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The Nikkei View

Malaysia's political infighting hinders economic progress

Party leaders should focus on policy instead of coalition-building numbers game

Muhyiddin Yassin, Malaysia's new prime minister, waves outside his house in Kuala Lumpur on March 1.   © Getty Images

The ongoing power struggle in Malaysia risks damaging international trust in its government, with potentially serious economic consequences -- something that should motivate leaders on all sides to bring the conflict to an end.

Infighting within the ruling coalition led to the abrupt resignation of Mahathir Mohamad -- who had returned to power in 2018 after a lengthy absence -- as prime minister. Muhyiddin Yassin, previously a close confidant of Mahathir, joined with members of the opposition and was chosen by the king to replace him.

But Mahathir is intent on returning to the top and claims to have the support of a majority of lower house lawmakers. The ever-shifting web of alliances among and within the country's 10-plus political parties has made it difficult to tell who is supported by whom.

If the parties continue to focus on making up the numbers for a new ruling coalition with no apparent thought for policymaking, the foundation of Malaysia's parliamentary democracy could be shaken. The political strife has already had an impact on the country's economy, weighing on stocks and the ringgit.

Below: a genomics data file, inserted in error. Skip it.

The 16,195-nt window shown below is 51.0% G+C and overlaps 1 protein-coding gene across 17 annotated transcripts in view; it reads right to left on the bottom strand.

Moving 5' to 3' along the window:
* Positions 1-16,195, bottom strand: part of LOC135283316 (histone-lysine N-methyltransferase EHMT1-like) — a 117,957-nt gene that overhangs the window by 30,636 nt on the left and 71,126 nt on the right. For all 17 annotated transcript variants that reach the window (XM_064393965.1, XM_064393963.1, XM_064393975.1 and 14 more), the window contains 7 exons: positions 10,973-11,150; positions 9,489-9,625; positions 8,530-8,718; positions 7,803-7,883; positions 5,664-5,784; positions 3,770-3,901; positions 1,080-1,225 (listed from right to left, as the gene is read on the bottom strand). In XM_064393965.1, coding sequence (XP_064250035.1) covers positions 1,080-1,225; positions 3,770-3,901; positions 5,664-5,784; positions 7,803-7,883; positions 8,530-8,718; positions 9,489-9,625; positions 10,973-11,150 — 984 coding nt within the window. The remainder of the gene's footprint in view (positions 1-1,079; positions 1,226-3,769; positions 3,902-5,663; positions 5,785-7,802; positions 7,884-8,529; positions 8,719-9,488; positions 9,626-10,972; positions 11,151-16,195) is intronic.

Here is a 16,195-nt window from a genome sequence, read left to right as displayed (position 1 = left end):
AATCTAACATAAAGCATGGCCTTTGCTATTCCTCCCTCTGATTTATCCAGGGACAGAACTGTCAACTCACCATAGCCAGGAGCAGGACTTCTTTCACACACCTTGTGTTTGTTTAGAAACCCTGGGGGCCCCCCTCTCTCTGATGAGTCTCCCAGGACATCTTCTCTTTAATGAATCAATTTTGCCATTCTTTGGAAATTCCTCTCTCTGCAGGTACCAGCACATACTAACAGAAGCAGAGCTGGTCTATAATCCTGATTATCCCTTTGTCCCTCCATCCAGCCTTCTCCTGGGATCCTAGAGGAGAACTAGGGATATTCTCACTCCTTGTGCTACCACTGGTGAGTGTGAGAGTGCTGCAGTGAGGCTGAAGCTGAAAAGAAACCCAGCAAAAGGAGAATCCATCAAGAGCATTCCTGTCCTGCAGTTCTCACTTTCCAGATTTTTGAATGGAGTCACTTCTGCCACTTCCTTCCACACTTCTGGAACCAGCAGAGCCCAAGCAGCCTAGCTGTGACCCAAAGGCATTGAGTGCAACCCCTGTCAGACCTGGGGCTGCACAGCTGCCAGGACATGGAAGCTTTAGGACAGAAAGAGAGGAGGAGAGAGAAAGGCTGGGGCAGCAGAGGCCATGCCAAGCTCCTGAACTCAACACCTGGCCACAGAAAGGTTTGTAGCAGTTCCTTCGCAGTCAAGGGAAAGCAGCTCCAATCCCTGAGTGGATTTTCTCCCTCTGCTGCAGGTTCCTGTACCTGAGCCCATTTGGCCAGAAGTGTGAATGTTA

The current strife is rooted in the hodgepodge nature of the coalition that won the 2018 election. Mahathir and longtime rival Anwar Ibrahim joined forces just to defeat Najib Razak, decrying the then-prime minister's corruption and murky relationship with China.

Muhyiddin lacks political clout of his own, and his ability to govern rests in large part on support from the United Malays National Organization, the party Najib once led. Mahathir is already seeking a no-confidence vote in Parliament to bring down the new prime minister's cabinet. Stability seems a long way off.

Malaysia is among Southeast Asia's leading economies, with per capita gross domestic product exceeding $10,000. It forms a core part of the global supply chain for electronics and electrical equipment.

To keep up its economic growth, the country needs a plan for attracting foreign direct investment to modernize its industry. A mature and stable government will be an absolute necessity for this.

Leaders on both sides are saying little about their policy visions. The international community's disappointment in the situation in Kuala Lumpur is likely to only grow. This is not the time for unproductive political squabbling.

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